E-cigarettes may help people decrease their dependence on combustible cigarettes without increasing their overall nicotine dependence, according to a recent Penn State College of Medicine study.
The researchers enrolled 520 participants interested in reducing their cigarette intake but with no plans or interest to quit smoking and instructed them to reduce their cigarette consumption over the six-month study period. Participants randomly received an e-cigarette that delivered 36, 8 or 0 mg/mL of nicotine, or a cigarette substitute that contained no tobacco, as an aid in their efforts to reduce their cigarette consumption.
At six months, all participants in the e-cigarette groups reported significant, decreased cigarette consumption, with those in the 36 mg/mL group smoking the least number of cigarettes per day. Those in the e-cigarette groups reported significantly lower dependence on the Penn State Cigarette Dependence Index than those in the cigarette substitute group.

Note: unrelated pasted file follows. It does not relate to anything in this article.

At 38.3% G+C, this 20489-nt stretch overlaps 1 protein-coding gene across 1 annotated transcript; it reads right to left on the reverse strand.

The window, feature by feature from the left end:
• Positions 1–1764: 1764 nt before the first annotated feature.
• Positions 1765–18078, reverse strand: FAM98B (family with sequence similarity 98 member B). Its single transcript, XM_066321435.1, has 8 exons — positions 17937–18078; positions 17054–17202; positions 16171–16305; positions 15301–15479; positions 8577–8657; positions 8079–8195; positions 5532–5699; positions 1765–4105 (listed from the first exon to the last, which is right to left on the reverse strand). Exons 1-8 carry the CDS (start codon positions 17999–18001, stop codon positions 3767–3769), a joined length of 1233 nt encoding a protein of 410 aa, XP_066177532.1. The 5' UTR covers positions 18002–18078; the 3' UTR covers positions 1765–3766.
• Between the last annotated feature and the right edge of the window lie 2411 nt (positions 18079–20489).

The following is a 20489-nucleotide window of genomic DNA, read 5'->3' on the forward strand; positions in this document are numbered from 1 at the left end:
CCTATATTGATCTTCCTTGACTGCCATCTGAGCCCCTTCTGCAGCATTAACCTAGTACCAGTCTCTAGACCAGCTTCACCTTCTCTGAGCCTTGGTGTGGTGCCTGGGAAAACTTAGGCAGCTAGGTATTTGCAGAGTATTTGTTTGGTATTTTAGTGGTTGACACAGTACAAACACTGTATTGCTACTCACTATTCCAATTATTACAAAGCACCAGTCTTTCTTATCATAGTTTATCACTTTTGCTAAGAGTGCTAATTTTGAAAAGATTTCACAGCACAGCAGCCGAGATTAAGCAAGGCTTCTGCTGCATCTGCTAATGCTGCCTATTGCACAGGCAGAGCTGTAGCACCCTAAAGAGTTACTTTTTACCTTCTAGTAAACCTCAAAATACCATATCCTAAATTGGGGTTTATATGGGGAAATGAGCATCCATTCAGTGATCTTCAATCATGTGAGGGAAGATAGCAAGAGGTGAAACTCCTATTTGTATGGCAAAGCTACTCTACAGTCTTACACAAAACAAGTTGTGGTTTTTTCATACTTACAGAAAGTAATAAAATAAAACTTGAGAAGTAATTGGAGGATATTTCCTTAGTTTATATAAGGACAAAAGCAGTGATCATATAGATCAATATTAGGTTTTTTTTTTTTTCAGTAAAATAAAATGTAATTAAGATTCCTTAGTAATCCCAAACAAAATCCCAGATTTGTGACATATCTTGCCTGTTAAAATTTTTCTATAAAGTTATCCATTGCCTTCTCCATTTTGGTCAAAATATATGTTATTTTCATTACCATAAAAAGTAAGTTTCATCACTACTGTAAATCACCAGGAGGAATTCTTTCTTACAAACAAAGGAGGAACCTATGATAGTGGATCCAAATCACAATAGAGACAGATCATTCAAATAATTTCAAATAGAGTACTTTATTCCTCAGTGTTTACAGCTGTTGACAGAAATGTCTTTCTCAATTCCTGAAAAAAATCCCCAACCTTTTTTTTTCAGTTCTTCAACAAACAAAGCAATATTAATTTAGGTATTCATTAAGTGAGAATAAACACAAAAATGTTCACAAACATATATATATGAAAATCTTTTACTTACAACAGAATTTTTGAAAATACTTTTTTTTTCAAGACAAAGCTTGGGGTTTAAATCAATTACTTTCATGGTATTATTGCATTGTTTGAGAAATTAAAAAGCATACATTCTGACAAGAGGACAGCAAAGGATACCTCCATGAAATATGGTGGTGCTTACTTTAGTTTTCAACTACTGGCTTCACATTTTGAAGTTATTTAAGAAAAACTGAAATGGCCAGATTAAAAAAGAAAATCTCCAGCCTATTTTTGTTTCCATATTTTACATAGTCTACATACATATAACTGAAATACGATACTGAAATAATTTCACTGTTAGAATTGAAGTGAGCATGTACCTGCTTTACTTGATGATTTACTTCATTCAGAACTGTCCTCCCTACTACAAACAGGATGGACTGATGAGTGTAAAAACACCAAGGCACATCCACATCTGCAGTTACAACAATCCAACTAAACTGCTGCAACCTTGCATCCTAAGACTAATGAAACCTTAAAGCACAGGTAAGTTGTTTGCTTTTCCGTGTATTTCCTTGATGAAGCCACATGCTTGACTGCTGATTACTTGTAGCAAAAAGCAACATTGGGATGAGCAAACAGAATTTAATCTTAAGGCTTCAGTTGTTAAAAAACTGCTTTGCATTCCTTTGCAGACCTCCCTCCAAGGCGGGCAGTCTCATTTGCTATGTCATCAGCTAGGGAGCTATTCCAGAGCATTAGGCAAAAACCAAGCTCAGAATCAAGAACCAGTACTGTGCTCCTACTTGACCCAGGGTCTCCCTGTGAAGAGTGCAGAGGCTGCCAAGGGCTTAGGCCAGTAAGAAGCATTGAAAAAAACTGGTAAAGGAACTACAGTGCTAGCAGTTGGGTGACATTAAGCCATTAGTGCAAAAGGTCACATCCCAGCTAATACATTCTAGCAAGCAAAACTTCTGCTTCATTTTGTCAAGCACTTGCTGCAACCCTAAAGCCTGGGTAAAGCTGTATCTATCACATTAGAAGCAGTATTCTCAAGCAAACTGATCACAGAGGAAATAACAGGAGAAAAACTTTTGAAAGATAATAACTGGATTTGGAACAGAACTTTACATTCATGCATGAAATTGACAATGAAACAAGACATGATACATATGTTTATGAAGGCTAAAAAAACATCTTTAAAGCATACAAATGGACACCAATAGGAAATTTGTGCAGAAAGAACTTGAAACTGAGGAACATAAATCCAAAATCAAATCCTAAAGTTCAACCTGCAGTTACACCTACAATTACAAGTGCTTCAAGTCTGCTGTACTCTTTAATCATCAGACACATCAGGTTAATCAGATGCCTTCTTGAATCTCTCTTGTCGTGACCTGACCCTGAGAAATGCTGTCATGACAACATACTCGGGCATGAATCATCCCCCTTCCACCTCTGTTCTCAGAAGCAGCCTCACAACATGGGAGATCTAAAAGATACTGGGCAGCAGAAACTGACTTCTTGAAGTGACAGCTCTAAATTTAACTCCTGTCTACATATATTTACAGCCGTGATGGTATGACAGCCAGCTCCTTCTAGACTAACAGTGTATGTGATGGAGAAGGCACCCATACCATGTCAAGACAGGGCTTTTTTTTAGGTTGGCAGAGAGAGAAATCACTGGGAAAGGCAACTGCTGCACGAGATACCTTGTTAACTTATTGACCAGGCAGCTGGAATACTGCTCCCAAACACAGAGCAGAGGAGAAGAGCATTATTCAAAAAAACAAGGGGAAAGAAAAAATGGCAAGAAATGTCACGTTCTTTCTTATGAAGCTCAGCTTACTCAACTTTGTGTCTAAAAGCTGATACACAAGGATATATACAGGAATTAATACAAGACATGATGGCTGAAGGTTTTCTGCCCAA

“Our results suggest that using e-cigarettes or a cigarette substitute to reduce cigarette consumption can result in a reduction of self-reported cigarette use and dependence,” said Jessica Yingst, who directs the College of Medicine’s Doctor of Public Health Program. “Importantly, use of the high-concentration e-cigarette did not increase overall nicotine dependence and was associated with a greater reduction in cigarette smoking compared to the cigarette substitute.”